News Digest Item
12 Feb 2018

Electric cars much cleaner than internal combustion engine cars over lifetime - ICCT

International Council on Clean Transportation (ICCT)

A typical electric car today produces just half of the greenhouse gas emissions of an average European passenger car over its life cycle of manufacturing, fuel cycle and use, writes the International Council on Clean Transportation (ICCT) in a review comparing several studies. There was a wide range of values found in these studies, which indicates the degree of uncertainty in assessing life cycle emissions and the variety of methods and materials used in manufacturing batteries, writes the ICCT. The relative benefit for e-cars varies greatly in different countries, depending on local electricity production. An electric vehicle’s higher CO₂ emissions during the manufacturing stage are paid off after only two years compared to driving an average conventional vehicle. “This emissions recovery period is no more than three years even in countries with relatively higher-carbon electricity such as in Germany,” writes the ICCT. In markets with very low-carbon electricity, such as Norway or France, electric vehicles produce less than a third of the life cycle emissions of an average combustion-engine vehicle.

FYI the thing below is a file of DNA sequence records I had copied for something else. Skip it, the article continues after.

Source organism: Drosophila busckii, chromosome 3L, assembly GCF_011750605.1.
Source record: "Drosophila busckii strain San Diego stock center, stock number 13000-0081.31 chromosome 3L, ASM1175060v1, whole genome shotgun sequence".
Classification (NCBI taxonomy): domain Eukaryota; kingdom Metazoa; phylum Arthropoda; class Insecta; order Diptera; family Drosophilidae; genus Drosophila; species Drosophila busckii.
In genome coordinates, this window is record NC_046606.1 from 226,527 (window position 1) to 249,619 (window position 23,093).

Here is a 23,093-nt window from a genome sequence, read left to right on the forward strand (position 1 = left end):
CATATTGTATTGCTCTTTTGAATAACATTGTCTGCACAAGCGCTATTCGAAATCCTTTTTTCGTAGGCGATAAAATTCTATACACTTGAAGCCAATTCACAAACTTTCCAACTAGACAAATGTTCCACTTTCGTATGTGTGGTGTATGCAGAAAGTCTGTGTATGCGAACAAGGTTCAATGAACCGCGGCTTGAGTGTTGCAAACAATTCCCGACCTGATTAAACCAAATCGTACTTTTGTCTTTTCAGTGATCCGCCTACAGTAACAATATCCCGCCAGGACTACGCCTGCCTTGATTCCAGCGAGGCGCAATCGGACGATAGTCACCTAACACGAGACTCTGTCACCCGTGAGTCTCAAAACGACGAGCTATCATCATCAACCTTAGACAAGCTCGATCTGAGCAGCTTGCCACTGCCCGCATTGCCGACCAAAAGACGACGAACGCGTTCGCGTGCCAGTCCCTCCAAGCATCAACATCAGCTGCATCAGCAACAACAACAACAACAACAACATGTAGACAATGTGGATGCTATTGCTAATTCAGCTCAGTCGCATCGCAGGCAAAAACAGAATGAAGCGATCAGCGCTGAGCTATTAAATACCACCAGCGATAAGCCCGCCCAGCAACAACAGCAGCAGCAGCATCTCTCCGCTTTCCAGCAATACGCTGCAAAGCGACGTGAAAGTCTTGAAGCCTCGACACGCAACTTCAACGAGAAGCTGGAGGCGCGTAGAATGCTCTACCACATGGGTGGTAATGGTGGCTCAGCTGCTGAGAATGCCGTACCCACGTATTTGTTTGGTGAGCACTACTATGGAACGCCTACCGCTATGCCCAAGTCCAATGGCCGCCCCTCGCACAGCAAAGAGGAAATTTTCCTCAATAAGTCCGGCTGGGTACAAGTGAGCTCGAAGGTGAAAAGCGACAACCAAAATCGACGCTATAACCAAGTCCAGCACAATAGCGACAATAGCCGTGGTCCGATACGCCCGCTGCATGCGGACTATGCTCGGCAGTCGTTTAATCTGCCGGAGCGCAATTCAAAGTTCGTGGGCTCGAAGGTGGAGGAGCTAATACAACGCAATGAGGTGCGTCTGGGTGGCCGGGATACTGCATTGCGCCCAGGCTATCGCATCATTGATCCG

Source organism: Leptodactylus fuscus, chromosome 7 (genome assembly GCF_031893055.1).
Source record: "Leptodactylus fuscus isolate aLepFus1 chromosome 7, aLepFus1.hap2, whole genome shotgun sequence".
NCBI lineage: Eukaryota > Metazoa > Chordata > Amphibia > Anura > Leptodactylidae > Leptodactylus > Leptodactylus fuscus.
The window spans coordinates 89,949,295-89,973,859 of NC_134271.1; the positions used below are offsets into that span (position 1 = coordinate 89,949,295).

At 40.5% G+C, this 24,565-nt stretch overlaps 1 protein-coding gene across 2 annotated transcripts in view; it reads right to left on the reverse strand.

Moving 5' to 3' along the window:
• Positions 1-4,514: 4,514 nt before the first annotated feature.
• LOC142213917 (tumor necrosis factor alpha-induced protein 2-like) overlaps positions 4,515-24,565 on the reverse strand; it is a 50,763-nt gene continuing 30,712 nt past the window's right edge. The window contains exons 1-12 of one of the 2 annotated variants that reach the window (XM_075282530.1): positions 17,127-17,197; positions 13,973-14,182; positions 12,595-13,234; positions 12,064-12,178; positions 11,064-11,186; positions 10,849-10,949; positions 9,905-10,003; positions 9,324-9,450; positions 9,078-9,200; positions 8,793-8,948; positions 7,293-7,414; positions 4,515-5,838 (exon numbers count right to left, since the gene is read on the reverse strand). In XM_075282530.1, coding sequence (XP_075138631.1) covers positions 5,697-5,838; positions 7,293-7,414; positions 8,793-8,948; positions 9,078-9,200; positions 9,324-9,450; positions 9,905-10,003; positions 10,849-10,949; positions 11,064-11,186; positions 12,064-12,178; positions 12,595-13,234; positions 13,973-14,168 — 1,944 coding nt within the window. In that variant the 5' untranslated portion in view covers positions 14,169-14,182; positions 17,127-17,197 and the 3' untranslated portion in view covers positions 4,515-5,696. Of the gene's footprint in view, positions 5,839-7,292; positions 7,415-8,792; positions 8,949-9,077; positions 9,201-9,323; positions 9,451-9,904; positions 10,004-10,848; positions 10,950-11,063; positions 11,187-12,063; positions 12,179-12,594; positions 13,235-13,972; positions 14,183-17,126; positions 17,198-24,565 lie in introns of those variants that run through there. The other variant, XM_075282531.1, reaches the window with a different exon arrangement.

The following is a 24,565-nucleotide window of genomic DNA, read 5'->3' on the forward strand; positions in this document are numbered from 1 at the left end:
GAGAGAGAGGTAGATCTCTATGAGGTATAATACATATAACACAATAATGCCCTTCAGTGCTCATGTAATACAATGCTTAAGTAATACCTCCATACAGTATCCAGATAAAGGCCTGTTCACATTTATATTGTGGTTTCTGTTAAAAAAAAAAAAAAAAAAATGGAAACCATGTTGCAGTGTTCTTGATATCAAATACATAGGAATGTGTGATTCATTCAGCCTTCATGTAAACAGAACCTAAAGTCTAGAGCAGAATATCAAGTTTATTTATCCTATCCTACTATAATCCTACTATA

This graph shows life-cycle emissions of electric and conventional cars in Europe in 2015. Source - ICCT 2018.

Find the briefing in English here.

For background on the car industry, read the CLEW dossier The Energiewende and German carmakers and this CLEW interview with the ICCT’s Peter Mock.

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